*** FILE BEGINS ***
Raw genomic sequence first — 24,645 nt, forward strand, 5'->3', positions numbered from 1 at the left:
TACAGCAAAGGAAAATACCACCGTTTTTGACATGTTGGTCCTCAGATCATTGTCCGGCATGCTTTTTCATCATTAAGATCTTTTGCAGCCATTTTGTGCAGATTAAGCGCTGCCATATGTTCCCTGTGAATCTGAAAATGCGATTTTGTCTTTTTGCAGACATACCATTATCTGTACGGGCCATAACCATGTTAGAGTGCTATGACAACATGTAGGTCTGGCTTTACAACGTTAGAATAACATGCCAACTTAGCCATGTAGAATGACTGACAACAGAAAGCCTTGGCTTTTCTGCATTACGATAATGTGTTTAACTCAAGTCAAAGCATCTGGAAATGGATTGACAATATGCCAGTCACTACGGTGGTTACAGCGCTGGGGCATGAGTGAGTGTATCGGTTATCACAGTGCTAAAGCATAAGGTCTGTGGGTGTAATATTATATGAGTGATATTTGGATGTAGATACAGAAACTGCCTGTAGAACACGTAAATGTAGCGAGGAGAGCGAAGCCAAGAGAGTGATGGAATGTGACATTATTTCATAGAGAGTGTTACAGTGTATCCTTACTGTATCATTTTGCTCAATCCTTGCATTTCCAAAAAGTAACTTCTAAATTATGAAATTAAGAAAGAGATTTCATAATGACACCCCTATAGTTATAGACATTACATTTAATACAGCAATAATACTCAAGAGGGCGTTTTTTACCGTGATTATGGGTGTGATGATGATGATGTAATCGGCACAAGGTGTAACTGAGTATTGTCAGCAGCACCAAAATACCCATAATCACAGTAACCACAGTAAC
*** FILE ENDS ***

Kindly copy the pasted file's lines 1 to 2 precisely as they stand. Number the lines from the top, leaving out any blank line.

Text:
Raw genomic sequence first — 24,645 nt, forward strand, 5'->3', positions numbered from 1 at the left:
TACAGCAAAGGAAAATACCACCGTTTTTGACATGTTGGTCCTCAGATCATTGTCCGGCATGCTTTTTCATCATTAAGATCTTTTGCAGCCATTTTGTGCAGATTAAGCGCTGCCATATGTTCCCTGTGAATCTGAAAATGCGATTTTGTCTTTTTGCAGACATACCATTATCTGTACGGGCCATAACCATGTTAGAGTGCTATGACAACATGTAGGTCTGGCTTTACAACGTTAGAATAACATGCCAACTTAGCCATGTAGAATGACTGACAACAGAAAGCCTTGGCTTTTCTGCATTACGATAATGTGTTTAACTCAAGTCAAAGCATCTGGAAATGGATTGACAATATGCCAGTCACTACGGTGGTTACAGCGCTGGGGCATGAGTGAGTGTATCGGTTATCACAGTGCTAAAGCATAAGGTCTGTGGGTGTAATATTATATGAGTGATATTTGGATGTAGATACAGAAACTGCCTGTAGAACACGTAAATGTAGCGAGGAGAGCGAAGCCAAGAGAGTGATGGAATGTGACATTATTTCATAGAGAGTGTTACAGTGTATCCTTACTGTATCATTTTGCTCAATCCTTGCATTTCCAAAAAGTAACTTCTAAATTATGAAATTAAGAAAGAGATTTCATAATGACACCCCTATAGTTATAGACATTACATTTAATACAGCAATAATACTCAAGAGGGCGTTTTTTACCGTGATTATGGGTGTGATGATGATGATGTAATCGGCACAAGGTGTAACTGAGTATTGTCAGCAGCACCAAAATACCCATAATCACAGTAACCACAGTAAC